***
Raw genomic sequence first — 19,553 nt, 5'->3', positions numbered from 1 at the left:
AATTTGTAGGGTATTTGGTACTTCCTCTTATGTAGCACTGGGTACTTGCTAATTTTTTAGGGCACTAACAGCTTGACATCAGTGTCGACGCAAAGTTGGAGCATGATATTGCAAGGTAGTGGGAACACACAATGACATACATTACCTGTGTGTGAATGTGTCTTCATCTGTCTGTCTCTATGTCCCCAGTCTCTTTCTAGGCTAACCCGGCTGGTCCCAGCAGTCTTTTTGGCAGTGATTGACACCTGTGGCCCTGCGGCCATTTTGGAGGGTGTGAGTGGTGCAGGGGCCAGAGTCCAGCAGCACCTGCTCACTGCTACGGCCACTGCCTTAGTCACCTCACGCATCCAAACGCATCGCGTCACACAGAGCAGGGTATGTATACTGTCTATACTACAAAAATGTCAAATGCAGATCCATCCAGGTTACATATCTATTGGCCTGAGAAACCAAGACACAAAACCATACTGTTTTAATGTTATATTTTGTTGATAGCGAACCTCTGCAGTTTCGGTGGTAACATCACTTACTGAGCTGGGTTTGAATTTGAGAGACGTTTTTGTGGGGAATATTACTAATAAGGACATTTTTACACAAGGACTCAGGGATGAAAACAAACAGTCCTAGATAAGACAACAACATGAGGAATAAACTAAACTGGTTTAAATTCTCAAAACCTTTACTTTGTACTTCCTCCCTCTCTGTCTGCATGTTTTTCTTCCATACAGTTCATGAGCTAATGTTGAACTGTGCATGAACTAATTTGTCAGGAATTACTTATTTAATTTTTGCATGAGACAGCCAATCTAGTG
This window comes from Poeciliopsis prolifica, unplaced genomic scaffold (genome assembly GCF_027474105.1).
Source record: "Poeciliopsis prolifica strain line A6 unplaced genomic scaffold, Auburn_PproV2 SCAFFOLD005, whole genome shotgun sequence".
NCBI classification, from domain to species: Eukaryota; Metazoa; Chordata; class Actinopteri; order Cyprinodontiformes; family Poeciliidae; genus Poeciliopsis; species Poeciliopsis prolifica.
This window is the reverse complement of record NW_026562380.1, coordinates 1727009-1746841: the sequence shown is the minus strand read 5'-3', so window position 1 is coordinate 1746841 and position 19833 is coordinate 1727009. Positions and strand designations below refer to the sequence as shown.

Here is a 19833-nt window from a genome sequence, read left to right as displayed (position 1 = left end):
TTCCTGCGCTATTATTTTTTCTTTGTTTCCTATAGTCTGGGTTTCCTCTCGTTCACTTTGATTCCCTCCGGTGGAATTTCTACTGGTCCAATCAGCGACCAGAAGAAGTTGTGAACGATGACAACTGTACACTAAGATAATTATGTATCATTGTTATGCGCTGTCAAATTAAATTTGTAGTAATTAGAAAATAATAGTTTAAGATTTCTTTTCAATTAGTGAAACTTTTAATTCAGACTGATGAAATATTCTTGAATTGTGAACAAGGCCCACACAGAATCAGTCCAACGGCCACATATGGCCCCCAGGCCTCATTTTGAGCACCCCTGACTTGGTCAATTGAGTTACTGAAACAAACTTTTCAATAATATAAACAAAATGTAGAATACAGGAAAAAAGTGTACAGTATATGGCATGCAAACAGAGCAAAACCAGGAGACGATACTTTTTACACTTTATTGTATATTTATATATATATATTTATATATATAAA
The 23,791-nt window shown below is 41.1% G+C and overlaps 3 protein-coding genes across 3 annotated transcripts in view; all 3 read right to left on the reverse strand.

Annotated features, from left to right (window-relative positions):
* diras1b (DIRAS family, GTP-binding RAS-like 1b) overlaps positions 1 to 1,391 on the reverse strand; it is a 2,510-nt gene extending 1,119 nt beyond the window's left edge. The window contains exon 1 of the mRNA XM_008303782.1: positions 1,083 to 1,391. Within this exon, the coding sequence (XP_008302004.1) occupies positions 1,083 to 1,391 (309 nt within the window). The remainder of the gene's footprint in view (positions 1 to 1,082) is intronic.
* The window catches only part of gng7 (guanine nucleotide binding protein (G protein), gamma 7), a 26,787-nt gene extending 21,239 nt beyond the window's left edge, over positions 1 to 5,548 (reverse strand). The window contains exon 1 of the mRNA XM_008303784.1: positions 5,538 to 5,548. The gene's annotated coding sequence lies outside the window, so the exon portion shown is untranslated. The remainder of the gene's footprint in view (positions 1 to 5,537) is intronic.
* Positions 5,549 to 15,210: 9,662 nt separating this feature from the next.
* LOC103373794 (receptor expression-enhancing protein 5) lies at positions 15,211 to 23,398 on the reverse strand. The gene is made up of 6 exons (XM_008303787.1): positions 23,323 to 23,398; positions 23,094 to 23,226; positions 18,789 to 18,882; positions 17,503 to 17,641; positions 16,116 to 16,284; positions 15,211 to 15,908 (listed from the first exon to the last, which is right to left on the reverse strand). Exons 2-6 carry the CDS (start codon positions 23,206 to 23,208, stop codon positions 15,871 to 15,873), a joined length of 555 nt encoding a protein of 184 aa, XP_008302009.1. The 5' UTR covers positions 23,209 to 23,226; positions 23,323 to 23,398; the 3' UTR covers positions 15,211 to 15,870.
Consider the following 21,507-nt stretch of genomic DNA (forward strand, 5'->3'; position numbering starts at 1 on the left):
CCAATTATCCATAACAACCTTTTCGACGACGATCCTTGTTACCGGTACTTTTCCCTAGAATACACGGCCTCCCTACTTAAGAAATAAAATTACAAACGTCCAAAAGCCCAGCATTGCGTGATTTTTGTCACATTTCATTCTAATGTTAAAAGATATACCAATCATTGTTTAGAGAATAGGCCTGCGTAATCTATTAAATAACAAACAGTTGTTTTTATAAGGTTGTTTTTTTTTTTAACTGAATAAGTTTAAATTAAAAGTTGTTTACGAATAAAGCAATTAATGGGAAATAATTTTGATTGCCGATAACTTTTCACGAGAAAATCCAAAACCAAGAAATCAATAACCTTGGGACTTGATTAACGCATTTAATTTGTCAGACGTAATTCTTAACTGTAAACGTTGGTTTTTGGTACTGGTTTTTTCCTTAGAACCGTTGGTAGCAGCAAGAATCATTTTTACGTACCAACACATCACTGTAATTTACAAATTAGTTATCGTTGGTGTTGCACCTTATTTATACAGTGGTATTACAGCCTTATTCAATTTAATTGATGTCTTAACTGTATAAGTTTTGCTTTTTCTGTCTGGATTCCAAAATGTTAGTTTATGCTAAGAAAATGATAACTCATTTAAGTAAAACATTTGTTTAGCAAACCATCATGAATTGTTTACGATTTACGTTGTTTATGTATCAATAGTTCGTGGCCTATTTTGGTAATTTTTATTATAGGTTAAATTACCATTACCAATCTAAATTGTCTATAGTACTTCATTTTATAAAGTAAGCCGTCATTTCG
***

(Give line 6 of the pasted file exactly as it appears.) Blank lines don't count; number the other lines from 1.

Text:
This window is the reverse complement of record NW_026562380.1, coordinates 1727009-1746841: the sequence shown is the minus strand read 5'-3', so window position 1 is coordinate 1746841 and position 19833 is coordinate 1727009. Positions and strand designations below refer to the sequence as shown.